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See this code snippet

int main()
{ 
 unsigned int a = 1000;
 int b = -1;
 if (a>b) printf("A is BIG! %d\n", a-b);
 else printf("a is SMALL! %d\n", a-b); 
 return 0;
}   

This gives the output: a is SMALL: 1001

I don't understand what's happening here. How does the > operator work here? Why is "a" smaller than "b"? If it is indeed smaller, why do i get a positive number (1001) as the difference?

Kindly explain.

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1  
If you use the -Wsign-compare compiler flag you will get a warning for the comparison. You should always use -Wall (which includes -Wsign-compare). See here for other ways to avoid this problem. –  Aleph7 Dec 5 '10 at 20:58
    
See this post for more info: stackoverflow.com/q/10474769/844882 –  Adrian Monk May 7 '12 at 1:44

5 Answers 5

up vote 20 down vote accepted

Binary operations between different integral types are performed within a "common" type defined by so called usual arithmetic conversions (see the language specification, 6.3.1.8). In your case the "common" type is unsigned int. This means that int operand (your b) will get converted to unsigned int before the comparison, as well as for the purpose of performing subtraction.

When -1 is converted to unsigned int the result is the maximal possible unsigned int value (same as UINT_MAX). Needless to say, it is going to be greater than your unsigned 1000 value, meaning that a > b is indeed false and a is indeed small compared to (unsigned) b. The if in your code should resolve to else branch, which is what you observed in your experiment.

The same conversion rules apply to subtraction. Your a-b is really interpreted as a - (unsigned) b and the result has type unsigned int. Such value cannot be printed with %d format specifier, since %d only works with signed values. Your attempt to print it with %d results in undefined behavior, so the value that you see printed (even though it has a logical deterministic explanation in practice) is completely meaningless from the point of view of C language.

Edit: Actually, I could be wrong about the undefined behavior part. According to C language specification, the common part of the range of the corresponding signed and unsigned integer type shall have identical representation (implying, according to the footnote 31, "interchangeability as arguments to functions"). So, the result of a - b expression is unsigned 1001 as described above, and unless I'm missing something, it is legal to print this specific unsigned value with %d specifier, since it falls within the positive range of int. Printing (unsigned) INT_MAX + 1 with %d would be undefined, but 1001u is fine.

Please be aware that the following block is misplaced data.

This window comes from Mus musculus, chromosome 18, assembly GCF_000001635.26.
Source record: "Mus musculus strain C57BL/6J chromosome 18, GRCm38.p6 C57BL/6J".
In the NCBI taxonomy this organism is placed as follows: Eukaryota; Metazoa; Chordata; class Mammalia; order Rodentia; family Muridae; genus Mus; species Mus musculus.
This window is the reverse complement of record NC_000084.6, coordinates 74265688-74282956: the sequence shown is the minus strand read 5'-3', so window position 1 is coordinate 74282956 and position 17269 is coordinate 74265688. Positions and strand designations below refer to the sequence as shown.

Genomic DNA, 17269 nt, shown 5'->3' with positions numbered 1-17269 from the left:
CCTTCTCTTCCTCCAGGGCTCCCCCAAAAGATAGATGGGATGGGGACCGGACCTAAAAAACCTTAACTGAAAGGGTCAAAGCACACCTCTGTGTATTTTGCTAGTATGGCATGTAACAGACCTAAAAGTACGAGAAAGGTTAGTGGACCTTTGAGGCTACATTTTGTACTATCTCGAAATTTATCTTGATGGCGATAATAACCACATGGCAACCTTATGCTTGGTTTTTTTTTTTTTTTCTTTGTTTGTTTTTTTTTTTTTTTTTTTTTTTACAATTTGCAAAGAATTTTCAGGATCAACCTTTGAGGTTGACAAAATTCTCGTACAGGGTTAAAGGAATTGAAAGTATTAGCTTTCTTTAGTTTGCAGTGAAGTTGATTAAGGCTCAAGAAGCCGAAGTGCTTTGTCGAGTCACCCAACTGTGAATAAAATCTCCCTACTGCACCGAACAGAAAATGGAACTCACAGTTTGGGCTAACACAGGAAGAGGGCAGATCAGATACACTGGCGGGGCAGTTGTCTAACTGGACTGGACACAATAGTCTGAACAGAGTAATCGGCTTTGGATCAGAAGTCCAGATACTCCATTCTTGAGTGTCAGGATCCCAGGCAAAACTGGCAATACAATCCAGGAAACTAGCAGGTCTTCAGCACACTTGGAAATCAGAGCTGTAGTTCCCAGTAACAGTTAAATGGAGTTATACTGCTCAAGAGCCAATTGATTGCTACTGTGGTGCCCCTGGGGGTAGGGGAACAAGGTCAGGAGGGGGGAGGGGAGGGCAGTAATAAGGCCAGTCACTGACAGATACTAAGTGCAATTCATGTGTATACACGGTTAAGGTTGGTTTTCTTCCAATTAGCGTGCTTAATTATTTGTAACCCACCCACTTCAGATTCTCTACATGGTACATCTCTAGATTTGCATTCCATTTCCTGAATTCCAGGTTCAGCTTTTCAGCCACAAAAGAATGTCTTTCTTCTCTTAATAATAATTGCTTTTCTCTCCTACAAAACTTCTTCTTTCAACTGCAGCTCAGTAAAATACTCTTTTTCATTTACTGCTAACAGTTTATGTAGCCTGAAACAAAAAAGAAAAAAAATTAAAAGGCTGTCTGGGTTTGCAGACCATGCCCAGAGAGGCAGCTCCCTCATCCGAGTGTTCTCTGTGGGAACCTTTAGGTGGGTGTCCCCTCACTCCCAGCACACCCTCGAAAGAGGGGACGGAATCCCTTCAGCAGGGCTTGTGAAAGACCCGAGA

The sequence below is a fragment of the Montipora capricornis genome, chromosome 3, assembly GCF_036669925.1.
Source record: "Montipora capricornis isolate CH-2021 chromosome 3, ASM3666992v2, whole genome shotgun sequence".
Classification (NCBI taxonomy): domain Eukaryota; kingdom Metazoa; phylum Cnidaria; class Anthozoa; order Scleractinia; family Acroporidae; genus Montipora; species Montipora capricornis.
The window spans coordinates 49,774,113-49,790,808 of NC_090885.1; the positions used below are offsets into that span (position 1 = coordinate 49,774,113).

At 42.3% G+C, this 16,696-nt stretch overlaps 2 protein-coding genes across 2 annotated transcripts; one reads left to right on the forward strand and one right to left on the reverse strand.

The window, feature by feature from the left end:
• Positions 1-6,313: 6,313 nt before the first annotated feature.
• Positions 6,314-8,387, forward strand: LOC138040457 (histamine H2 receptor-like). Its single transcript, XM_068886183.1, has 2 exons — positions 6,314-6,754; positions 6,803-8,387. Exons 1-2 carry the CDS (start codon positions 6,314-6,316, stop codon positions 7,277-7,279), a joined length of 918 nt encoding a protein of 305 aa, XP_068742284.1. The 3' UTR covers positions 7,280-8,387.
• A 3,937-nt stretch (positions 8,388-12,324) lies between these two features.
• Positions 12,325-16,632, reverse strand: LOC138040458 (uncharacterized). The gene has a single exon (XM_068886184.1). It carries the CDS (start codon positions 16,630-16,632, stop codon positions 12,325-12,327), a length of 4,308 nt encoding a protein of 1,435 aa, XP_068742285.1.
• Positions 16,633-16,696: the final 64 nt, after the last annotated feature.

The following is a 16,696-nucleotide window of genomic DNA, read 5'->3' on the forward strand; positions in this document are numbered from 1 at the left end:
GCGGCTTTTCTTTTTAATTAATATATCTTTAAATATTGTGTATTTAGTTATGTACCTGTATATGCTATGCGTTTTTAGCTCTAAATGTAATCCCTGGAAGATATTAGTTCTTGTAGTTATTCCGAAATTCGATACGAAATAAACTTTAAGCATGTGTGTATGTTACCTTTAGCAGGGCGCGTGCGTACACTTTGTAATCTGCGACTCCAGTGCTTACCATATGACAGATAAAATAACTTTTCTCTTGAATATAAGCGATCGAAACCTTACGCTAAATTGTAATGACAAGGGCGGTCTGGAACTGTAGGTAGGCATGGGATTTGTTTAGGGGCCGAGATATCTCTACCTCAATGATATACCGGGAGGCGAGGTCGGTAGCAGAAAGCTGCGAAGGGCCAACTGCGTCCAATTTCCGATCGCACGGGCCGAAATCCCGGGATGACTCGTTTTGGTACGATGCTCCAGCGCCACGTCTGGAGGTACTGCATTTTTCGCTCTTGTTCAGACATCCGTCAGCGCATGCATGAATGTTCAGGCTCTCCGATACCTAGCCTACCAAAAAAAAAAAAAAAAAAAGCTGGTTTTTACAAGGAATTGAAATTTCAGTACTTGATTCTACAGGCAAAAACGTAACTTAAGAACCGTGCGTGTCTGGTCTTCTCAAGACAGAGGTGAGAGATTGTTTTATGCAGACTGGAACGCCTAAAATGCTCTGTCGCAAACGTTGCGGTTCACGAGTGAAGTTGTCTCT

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Although we know or can guess enough about the calling convention of his implementation to conclude that what has happened is the unsigned result of a-b, which is in fact 1001, has been passed through the varargs unscathed, and reinterpreted as signed without changing the value. –  Steve Jessop Jan 18 '10 at 10:49
1  
Yeah passing unsigned int and doing va_arg(ap, int) alone is not UB yet. But it's indeed UB to violate printf's requirements on expecting an int. It sounds silly to me, though. Why haven't they specified for printf: "The type of the next argument shall be a signed or unsigned int, and shall be within range of int". –  Johannes Schaub - litb Jan 18 '10 at 11:13
    
@Johannes: Actually, it might be already specified. See my edit. –  AndreyT Jan 18 '10 at 15:47
    
But whether it has compatible representation is not important, i think. If the Standard says something is UB, then it is UB: It's not superceeded by some statement in a footnote. I think this just means that there is some range of freedome you can do, without hard requirements on part of the standard. Like with reading from different union members (this is not UB up front in C, i think, but can be well defined if both members have compatible representations). But calling some function through a prototype-less function pointer expression with incompatible arguments stays UB, for instance. –  Johannes Schaub - litb Jan 18 '10 at 17:49